There is nothing worse that lugging a big suitcase around on holiday. We’ve all done it – stuffed that huge black bag to bursting and regretted it. Those who travel well, travel light. They are minimalist in their approach to packing and excessive in the rewards they reap. No dragging the heavy case up flights of steps, missing the train, battling on escalators and getting in and out of cabs. Hotel on the top of a hill? Not a problem at all! Mostly, we over-pack because we’re trying to control the uncontrollable. We want to account for every eventuation. An outfit for every occasion, every season, every moment – we don’t want to be caught short or not looking our best.
But, isn’t that exactly why we travel? To be taken by surprise? To give life the opportunity to deliver the unexpected? For a monsoon to rain on our heads, a sunrise to take our breath away, a dance at twilight on an island beach. When we pack too much, we lose out.
I will never forget dragging 27 kilos in a backpack around Italy. It got so bad I sat down on stone steps in Venice and cried. Or the time I moved to New York with 65kgs, wearing three jackets and smuggling belts and shoes in my laptop bag. I had all my things, but those things ended up suffocating and weighing me down. Instead of travelling light that year, I felt weighed down. Through that experience, I learned a valuable lesson: to always pack a suitcase so I can carry it in my arms if I need to, run with it (slowly!) if I have to and accept a lift graciously without having to excuse my oversized packing disaster that won’t fit into the boot of a car. Never again will I get that embarrassing florescent ‘heavy’ tag stuck to my travel bag.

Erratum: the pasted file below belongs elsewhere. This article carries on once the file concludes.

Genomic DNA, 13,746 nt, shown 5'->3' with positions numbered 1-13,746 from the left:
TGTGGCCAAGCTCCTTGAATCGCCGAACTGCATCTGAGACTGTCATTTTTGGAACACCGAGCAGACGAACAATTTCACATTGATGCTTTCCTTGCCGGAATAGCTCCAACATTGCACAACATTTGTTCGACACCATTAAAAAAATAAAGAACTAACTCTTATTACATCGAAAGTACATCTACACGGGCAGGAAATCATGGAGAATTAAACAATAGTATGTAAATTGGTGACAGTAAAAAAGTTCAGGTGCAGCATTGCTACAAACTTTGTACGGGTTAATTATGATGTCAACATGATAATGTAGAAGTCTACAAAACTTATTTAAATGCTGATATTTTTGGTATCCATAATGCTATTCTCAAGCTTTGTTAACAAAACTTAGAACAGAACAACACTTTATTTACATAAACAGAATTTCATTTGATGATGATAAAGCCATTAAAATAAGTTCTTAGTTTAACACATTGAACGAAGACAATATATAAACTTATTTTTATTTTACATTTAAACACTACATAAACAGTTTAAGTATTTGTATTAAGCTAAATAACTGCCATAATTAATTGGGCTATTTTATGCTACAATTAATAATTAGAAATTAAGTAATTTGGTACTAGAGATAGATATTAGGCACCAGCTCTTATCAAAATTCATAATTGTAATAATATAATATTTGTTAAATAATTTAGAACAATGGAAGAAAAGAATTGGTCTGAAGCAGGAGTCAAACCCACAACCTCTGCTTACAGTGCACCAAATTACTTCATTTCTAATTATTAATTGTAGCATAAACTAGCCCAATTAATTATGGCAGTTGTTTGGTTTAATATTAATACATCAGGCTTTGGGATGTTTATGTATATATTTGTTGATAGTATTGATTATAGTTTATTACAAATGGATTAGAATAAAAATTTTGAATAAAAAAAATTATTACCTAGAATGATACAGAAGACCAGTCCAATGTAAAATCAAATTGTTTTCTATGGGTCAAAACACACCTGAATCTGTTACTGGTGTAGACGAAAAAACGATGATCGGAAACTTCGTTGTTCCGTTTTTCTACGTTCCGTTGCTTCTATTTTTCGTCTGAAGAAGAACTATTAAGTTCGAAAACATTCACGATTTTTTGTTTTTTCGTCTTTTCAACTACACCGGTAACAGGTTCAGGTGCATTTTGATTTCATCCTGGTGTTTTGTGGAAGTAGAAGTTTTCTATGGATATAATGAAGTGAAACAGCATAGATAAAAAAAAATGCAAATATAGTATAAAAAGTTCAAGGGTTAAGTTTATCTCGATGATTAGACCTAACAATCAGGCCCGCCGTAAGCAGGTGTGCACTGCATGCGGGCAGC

Two other things have inspired me in my quest for lightening my luggage. First, reading how models pack. If you don’t know, it goes like this – running shoes to stay fit in any city, some black t-shirts, some white ones, one pair of jeans, boots, a jacket, yoga tights, undies, socks, ONE bikini not five, a comfortable sweater. Imagine a tiny little bag, not bursting at the seams, maybe even a little room inside. Second, my cousin told me about a book she read by Marie Kondō, The Life-Changing Magic of Tidying Up: The Japanese Art of Decluttering and Organizing. Apparently if you pick up each thing you own and if it doesn’t fill you with instant joy, get rid of it – give it to a friend, donate it, clear it out – and this will change your life, and in this case, your packing.
When you travel, be okay with surprises. Take the essentials so you can survive comfortably, look and feel good, but still be light on your feet because blisters on your hands and a sore back from overestimating the number of dresses you just had to take on holiday are never worth it. Especially when a storm hits and you spend seven days locked indoors reading and napping in pyjamas. Life will always throw curve balls when you travel, you may as well just go with it and remember to laugh when the airline loses your luggage.
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